• Application Note

Rapid Sample Preparation for Determination of PAHs in Wild-Caught Avian Eggs Utilizing QuEChERS Extraction and Ostro 96-Well Plate Cleanup Followed by UPLC-UV Analysis

Rapid Sample Preparation for Determination of PAHs in Wild-Caught Avian Eggs Utilizing QuEChERS Extraction and Ostro 96-Well Plate Cleanup Followed by UPLC-UV Analysis

  • Anthony A. Provatas
  • Aliaksandr V. Yeudakimau
  • James D. Stuart
  • Christopher R. Perkins

Abstract

In this application note, a rapid and efficient method for the extraction of PAHs from a complex avian egg matrix was developed using established QuEChERS methodology and a one-step protein and phospholipid clean-up using Waters Ostro 96-well plates. This novel sample preparation approach eliminates the use of conventional GPC followed by SPE cleanup and successfully reduces sample preparation time to hours, instead of several days.

Benefits

  • Rapid and efficient extraction of PAHs from a complex avian egg matrix with established QuEChERS methodology.
  • Novel Ostro Pass-through Sample Preparartion approach eliminates the use of conventional GPC followed by SPE cleanup and successfully reduces sample preparation time to hours, instead of several days.
  • Minimal sample mass is required.
  • Ensures effective removal of proteins and phospholipids and generates excellent sensitivity with PDA detection, even without a pre-concentration step.
  • Simplicity of the method ensures robustness and reproducibility of results.
  • Eliminates the use of large amounts of potentially harmful and costly chemical solvents.

Introduction

The British Petroleum offshore rig explosion on April 20, 2010 released an estimated 4.9 billion barrels of crude oil into the Gulf of Mexico, raising immediate environmental concerns regarding potential threats to the inhabiting wildlife and surrounding ecosystem.1 Polycyclic Aromatic Hydrocarbons (PAHs) are a large group of organic compounds present in crude oil, consisting of two or more aromatic rings fused together.2 PAHs are highly toxic, and while metabolizable they have been shown to bio-accumulate, especially heavier molecular weight PAHs. PAHs are highly carcinogenic and mutagenic compounds that have been shown to generate reactive oxygen species.3 Owing to their lipophilic nature, PAHs readily accumulate in eggs where residues may be orders of magnitude higher than in other organs, including the liver.4 While sufficient data are available regarding the carcinogenicity of the PAHs, other long-term toxicological effects, including neurotoxicity, are not as well documented.5 Therefore, the development of new, rapid, and sensitive techniques for analysis  of PAHs in various tissues would therefore be beneficial.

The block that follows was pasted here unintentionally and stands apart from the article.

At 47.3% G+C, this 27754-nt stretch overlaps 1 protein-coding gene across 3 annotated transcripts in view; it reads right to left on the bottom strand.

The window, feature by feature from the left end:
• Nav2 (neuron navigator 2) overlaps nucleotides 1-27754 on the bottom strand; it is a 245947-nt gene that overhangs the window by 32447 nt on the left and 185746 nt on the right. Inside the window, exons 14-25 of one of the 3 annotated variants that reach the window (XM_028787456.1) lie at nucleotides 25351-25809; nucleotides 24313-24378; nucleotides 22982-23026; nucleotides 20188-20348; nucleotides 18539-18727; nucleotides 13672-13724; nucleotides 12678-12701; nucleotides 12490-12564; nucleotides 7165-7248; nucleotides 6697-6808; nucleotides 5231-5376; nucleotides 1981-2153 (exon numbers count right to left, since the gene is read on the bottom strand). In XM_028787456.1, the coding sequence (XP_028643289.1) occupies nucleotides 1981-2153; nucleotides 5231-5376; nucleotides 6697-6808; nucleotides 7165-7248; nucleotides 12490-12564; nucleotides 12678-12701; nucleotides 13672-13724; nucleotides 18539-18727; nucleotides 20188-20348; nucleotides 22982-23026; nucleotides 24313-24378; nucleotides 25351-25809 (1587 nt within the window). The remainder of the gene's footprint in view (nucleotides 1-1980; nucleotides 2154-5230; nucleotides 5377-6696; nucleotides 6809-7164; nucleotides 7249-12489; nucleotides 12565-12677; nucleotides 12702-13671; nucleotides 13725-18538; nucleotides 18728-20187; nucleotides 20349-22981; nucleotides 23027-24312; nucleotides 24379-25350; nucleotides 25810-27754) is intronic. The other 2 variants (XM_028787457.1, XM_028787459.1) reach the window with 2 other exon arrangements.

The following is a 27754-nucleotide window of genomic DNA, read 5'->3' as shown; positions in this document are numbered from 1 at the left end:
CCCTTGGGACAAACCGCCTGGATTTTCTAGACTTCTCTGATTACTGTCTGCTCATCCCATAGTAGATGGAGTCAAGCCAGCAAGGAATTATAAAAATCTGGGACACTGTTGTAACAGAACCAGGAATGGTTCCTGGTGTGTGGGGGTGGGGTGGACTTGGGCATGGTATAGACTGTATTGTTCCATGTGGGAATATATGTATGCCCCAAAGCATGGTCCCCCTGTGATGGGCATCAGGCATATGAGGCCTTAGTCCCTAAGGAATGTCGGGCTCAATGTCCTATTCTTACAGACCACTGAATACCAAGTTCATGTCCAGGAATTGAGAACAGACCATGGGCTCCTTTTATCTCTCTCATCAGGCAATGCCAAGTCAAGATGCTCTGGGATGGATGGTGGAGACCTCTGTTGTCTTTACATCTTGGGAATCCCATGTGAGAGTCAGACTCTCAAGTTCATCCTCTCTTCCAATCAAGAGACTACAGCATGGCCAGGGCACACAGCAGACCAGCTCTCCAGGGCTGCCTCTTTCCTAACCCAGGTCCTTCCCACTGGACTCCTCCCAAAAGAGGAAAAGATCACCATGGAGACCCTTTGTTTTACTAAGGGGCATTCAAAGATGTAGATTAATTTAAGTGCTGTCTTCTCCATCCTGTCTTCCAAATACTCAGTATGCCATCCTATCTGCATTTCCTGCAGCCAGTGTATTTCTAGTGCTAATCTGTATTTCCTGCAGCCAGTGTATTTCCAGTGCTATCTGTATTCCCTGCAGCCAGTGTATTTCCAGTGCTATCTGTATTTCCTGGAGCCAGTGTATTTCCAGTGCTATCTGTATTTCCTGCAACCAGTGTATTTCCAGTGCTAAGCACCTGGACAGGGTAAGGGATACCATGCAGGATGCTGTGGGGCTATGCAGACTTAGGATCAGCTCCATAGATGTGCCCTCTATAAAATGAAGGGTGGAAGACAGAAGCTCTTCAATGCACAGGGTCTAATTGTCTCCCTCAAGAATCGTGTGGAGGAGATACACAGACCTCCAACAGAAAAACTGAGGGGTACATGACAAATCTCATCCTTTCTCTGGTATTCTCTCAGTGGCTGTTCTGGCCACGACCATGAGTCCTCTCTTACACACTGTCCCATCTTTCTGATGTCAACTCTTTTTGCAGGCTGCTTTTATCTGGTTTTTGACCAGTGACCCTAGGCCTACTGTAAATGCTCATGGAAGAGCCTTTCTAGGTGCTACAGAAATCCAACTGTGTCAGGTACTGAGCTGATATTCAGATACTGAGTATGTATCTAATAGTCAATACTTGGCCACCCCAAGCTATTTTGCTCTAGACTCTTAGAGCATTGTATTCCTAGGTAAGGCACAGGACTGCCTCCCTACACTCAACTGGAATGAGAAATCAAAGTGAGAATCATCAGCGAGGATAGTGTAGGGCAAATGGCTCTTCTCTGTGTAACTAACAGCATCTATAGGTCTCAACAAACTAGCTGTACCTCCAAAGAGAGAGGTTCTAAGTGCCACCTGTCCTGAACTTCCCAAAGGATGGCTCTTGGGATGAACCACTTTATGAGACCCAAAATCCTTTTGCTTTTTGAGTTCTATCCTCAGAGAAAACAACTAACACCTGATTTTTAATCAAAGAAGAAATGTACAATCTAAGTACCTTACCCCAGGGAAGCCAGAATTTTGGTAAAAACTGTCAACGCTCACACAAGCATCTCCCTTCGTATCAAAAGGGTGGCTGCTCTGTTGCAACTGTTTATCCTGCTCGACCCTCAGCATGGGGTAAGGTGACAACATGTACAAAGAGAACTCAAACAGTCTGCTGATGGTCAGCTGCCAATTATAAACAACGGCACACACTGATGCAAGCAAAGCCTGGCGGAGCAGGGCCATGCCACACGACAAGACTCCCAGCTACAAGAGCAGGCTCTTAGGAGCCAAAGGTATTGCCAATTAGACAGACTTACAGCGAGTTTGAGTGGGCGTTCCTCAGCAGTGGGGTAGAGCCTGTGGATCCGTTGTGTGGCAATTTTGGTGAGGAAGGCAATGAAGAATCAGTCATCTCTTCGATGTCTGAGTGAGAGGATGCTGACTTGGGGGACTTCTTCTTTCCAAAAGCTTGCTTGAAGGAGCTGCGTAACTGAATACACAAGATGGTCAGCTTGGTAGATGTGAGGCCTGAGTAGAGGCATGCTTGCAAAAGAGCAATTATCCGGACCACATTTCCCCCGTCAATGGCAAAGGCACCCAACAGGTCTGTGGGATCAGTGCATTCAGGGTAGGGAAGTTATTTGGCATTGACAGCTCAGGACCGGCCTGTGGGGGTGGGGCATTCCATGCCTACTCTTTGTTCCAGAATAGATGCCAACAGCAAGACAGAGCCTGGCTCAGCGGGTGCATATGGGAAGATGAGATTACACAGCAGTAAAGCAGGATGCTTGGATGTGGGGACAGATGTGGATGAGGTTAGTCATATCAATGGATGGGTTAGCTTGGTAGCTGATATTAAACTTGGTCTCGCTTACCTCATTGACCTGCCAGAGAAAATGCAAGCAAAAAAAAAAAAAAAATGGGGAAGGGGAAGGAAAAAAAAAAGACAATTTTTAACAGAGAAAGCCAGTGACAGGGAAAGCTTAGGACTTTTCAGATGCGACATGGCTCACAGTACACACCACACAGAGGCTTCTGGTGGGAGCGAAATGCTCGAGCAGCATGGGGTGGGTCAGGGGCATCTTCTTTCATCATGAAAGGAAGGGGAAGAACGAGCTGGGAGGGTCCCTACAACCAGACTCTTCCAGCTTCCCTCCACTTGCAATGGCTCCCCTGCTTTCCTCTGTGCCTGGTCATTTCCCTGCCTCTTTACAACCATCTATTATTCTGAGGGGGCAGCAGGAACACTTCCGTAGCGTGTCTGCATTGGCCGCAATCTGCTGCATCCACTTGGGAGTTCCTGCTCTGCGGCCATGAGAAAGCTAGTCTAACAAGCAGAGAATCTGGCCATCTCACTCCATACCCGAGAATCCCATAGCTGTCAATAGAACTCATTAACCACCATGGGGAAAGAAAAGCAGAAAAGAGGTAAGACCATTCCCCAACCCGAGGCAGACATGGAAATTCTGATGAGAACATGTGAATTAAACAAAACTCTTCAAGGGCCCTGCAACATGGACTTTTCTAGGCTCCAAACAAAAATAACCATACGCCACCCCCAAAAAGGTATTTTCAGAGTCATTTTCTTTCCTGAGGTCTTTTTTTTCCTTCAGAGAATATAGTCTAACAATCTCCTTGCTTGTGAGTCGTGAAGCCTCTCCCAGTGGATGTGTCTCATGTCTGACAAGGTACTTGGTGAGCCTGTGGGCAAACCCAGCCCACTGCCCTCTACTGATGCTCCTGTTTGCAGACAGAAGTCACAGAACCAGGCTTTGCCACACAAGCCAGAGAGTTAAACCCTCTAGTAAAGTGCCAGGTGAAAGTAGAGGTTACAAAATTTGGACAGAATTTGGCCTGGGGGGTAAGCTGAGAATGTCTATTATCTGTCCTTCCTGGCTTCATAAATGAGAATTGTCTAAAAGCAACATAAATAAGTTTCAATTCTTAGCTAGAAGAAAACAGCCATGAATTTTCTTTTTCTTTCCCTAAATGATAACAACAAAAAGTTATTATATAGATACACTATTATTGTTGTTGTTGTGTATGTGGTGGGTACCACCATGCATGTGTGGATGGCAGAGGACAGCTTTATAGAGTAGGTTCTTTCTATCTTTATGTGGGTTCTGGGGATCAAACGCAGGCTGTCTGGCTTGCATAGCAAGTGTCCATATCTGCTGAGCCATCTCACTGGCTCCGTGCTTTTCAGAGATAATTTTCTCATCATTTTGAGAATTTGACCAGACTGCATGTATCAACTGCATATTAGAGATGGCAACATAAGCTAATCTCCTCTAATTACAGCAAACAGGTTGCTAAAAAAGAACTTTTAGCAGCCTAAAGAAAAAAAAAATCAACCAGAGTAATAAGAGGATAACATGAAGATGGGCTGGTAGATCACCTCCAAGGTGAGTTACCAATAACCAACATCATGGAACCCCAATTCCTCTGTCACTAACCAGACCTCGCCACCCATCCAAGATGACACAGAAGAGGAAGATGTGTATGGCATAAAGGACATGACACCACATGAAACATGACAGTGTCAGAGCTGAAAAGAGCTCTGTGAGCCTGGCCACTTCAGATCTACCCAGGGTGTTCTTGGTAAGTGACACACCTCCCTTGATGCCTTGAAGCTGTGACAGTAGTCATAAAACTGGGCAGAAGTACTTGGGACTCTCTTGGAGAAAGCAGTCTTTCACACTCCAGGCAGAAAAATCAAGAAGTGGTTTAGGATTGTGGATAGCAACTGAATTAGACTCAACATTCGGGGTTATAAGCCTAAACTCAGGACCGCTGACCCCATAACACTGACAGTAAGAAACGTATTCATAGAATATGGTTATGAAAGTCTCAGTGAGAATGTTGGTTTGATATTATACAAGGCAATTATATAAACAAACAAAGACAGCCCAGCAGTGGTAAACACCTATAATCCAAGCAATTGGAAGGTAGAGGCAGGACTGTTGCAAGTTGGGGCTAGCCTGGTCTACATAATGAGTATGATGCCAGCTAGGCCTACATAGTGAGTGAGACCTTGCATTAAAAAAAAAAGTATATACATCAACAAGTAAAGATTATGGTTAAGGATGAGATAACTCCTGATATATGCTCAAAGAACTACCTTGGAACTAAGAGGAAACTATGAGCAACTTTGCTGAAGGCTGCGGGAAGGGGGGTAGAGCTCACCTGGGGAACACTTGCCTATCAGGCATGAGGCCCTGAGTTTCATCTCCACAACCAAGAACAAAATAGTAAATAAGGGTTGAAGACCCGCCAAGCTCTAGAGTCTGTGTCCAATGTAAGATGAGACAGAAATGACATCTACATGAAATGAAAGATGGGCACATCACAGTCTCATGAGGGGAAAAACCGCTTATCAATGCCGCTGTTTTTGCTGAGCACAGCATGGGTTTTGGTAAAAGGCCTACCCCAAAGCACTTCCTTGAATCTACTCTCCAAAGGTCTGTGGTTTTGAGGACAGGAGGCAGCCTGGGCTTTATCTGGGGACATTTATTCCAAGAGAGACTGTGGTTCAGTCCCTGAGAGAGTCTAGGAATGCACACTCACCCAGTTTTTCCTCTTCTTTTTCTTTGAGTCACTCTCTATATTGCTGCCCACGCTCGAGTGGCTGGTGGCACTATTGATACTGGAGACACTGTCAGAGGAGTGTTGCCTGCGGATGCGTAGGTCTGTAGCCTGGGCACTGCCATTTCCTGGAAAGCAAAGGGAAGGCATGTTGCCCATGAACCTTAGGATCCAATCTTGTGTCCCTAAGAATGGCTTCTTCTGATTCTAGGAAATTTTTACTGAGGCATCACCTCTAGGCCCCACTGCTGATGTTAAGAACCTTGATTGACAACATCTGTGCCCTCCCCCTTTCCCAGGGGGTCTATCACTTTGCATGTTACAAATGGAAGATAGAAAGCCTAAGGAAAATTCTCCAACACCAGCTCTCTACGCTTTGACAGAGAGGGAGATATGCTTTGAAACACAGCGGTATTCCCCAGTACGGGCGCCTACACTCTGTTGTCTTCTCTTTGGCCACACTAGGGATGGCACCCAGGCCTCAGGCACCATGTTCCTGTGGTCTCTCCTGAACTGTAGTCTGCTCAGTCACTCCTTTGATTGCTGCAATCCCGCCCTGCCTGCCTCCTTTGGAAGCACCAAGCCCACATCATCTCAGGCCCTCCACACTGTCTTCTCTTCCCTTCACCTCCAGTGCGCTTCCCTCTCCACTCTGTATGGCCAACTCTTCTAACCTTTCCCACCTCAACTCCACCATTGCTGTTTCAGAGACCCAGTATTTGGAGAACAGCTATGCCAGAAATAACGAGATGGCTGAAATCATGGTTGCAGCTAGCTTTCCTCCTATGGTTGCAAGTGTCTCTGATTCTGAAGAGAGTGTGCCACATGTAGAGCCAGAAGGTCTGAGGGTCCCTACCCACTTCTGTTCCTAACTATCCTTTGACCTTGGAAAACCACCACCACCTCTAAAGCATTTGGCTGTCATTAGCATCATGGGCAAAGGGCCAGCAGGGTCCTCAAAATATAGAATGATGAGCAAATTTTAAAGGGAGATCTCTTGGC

Commonly used sample preparation techniques for the isolation of PAHs from various matrices are liquid-liquid extraction, basic digestion in KOH followed by gel permeation chromatography and solid-phase extraction (SPE).3 Recently, a more modern high-throughput QuEChERS method was used by our research group for the determination of PAHs in avian eggs and blood.1 A similar approach was used to screen for PAHs in seafood.6 The simplicity of the approach, its effectiveness, and its speed provided an excellent alternative to traditional, lengthy extraction methods. However, the complexity of the biological matrix with high protein and phospholipid content as well as low concentrations of PAHs, meant further extensive cleanup and enrichment was required prior to analysis. This was performed using gel permeation chromatography (GPC) followed by additional SPE to minimize matrix effects which extended the total sample preparation time to several days.7 

A novel, one-step protein and phospholipid clean-up using Waters Ostro Pass-through 96-well Plates served as an alternative to a GPC and SPE approaches. It has been shown that sample preparation using Ostro 96-well plates can provide an effective means for the removal of phospholipids in plasma and serum allowing for more sensitive analyses, increased sample throughput, and reduced instrument downtime.8 Our research group utilized a similar approach with Ostro 96-well Plate Technology, coupled with QuEChERS dispersive extraction, to develop and validate a rapid, high-throughput method for the preparation of eggs for the analysis of PAHs.

The most widely used analytical techniques for the quantification of PAHs are HPLC with fluorescence detection and GC-MS. Other analytical approaches have been employed including APPI-LC-MS/MS and GC-MS/MS.6 The work described here shows that the desired chromatographic resolution and detection limits were achieved using a Waters ACQUITY UPLC System equipped with PDA detection.

Experimental

UPLC conditions

LC system:

ACQUITY UPLC

Column:

ACQUITY UPLC CSH C18 2.1 X 100 mm, 1.7 μm

Column temp.:

50 °C

Sample temp.:

20 °C

Mobile phase A:

80:20:00

Water:

Methanol

Mobile phase B:

90:10:00

Acetonitrile:

Methanol

Total runtime:

16 min

Injection volume:

8.5 μL

Gradient:

Time (min)

Flow (mL/min)

%A

%B

0

0.6

85

15

0.25

0.6

66

34

4

0.65

61

39

13

0.65

35

65

13.5

0.65

3

97

15

0.6

85

15

UV conditions

UV detector: